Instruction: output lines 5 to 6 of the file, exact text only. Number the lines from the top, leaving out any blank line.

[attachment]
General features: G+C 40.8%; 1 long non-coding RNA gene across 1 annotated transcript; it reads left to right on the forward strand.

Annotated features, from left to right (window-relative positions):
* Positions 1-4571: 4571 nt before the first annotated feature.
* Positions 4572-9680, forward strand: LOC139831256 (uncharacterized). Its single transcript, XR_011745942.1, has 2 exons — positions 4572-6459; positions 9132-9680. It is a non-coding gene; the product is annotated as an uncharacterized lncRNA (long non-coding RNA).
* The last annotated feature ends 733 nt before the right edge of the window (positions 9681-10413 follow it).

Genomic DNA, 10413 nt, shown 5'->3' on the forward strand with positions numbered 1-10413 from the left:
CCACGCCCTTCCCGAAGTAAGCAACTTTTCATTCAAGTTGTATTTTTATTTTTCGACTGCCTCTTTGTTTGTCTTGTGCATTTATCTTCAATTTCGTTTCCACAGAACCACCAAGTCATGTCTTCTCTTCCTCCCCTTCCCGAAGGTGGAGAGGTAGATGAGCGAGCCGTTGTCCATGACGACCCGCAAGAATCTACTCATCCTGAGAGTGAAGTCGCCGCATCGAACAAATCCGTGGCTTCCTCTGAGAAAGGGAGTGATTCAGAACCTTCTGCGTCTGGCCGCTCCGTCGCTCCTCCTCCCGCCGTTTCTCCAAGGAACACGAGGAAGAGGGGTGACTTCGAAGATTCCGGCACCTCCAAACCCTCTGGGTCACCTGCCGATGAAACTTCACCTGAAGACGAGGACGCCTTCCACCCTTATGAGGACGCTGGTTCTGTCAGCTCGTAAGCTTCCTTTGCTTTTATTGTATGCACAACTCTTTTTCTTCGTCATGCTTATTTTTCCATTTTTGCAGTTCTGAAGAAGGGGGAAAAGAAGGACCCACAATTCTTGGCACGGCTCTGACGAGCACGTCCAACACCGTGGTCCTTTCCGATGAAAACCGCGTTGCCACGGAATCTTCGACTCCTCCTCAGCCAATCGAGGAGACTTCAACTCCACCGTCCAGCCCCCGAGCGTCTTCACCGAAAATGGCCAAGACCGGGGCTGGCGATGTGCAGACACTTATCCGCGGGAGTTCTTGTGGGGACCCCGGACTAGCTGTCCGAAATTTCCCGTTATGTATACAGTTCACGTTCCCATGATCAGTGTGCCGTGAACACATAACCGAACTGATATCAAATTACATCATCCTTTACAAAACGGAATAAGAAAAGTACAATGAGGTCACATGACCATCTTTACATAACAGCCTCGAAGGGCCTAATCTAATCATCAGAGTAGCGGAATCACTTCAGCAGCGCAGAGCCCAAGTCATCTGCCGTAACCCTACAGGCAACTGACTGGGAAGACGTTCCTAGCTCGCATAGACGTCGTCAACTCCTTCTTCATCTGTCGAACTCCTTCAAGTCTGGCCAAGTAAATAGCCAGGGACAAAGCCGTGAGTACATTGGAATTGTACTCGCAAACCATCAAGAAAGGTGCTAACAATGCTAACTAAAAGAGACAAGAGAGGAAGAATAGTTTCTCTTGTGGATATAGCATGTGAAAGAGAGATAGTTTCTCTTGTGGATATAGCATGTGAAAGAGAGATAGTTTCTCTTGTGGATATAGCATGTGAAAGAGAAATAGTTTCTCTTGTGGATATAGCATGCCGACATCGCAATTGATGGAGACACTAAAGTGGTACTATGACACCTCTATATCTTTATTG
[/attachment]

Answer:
* The last annotated feature ends 733 nt before the right edge of the window (positions 9681-10413 follow it).

Genomic DNA, 10413 nt, shown 5'->3' on the forward strand with positions numbered 1-10413 from the left: